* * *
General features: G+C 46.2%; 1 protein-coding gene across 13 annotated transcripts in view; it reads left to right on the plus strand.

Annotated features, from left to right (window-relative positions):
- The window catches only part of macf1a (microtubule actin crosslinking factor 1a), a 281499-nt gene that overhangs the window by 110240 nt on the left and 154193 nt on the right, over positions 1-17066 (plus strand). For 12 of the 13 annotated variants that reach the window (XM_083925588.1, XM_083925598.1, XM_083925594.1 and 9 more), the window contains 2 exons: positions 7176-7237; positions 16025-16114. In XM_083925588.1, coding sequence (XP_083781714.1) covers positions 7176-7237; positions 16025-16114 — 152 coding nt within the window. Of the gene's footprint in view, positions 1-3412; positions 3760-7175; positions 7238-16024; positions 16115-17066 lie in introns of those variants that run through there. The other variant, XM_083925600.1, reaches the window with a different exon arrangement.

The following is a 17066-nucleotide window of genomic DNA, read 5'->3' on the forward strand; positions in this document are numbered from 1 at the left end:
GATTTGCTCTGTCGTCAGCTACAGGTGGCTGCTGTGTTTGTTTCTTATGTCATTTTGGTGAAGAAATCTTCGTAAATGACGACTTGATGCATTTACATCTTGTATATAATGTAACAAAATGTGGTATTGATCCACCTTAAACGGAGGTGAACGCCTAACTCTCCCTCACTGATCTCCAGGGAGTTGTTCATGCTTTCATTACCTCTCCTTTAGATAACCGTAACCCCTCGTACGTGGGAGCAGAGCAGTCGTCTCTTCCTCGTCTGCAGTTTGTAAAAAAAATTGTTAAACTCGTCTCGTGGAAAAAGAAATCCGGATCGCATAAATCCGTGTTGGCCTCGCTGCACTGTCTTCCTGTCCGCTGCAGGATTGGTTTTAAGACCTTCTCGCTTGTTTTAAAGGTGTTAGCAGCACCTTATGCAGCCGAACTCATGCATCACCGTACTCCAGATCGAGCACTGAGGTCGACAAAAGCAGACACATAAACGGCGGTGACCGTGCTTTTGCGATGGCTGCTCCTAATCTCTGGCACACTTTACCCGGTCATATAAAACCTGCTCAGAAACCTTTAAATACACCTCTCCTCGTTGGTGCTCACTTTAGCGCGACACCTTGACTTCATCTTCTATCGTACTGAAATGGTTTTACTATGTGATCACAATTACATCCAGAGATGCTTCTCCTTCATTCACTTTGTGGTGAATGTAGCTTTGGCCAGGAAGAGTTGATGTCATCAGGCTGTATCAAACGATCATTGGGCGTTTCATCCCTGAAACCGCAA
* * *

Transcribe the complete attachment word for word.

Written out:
General features: G+C 46.2%; 1 protein-coding gene across 13 annotated transcripts in view; it reads left to right on the plus strand.

Annotated features, from left to right (window-relative positions):
- The window catches only part of macf1a (microtubule actin crosslinking factor 1a), a 281499-nt gene that overhangs the window by 110240 nt on the left and 154193 nt on the right, over positions 1-17066 (plus strand). For 12 of the 13 annotated variants that reach the window (XM_083925588.1, XM_083925598.1, XM_083925594.1 and 9 more), the window contains 2 exons: positions 7176-7237; positions 16025-16114. In XM_083925588.1, coding sequence (XP_083781714.1) covers positions 7176-7237; positions 16025-16114 — 152 coding nt within the window. Of the gene's footprint in view, positions 1-3412; positions 3760-7175; positions 7238-16024; positions 16115-17066 lie in introns of those variants that run through there. The other variant, XM_083925600.1, reaches the window with a different exon arrangement.

The following is a 17066-nucleotide window of genomic DNA, read 5'->3' on the forward strand; positions in this document are numbered from 1 at the left end:
GATTTGCTCTGTCGTCAGCTACAGGTGGCTGCTGTGTTTGTTTCTTATGTCATTTTGGTGAAGAAATCTTCGTAAATGACGACTTGATGCATTTACATCTTGTATATAATGTAACAAAATGTGGTATTGATCCACCTTAAACGGAGGTGAACGCCTAACTCTCCCTCACTGATCTCCAGGGAGTTGTTCATGCTTTCATTACCTCTCCTTTAGATAACCGTAACCCCTCGTACGTGGGAGCAGAGCAGTCGTCTCTTCCTCGTCTGCAGTTTGTAAAAAAAATTGTTAAACTCGTCTCGTGGAAAAAGAAATCCGGATCGCATAAATCCGTGTTGGCCTCGCTGCACTGTCTTCCTGTCCGCTGCAGGATTGGTTTTAAGACCTTCTCGCTTGTTTTAAAGGTGTTAGCAGCACCTTATGCAGCCGAACTCATGCATCACCGTACTCCAGATCGAGCACTGAGGTCGACAAAAGCAGACACATAAACGGCGGTGACCGTGCTTTTGCGATGGCTGCTCCTAATCTCTGGCACACTTTACCCGGTCATATAAAACCTGCTCAGAAACCTTTAAATACACCTCTCCTCGTTGGTGCTCACTTTAGCGCGACACCTTGACTTCATCTTCTATCGTACTGAAATGGTTTTACTATGTGATCACAATTACATCCAGAGATGCTTCTCCTTCATTCACTTTGTGGTGAATGTAGCTTTGGCCAGGAAGAGTTGATGTCATCAGGCTGTATCAAACGATCATTGGGCGTTTCATCCCTGAAACCGCAA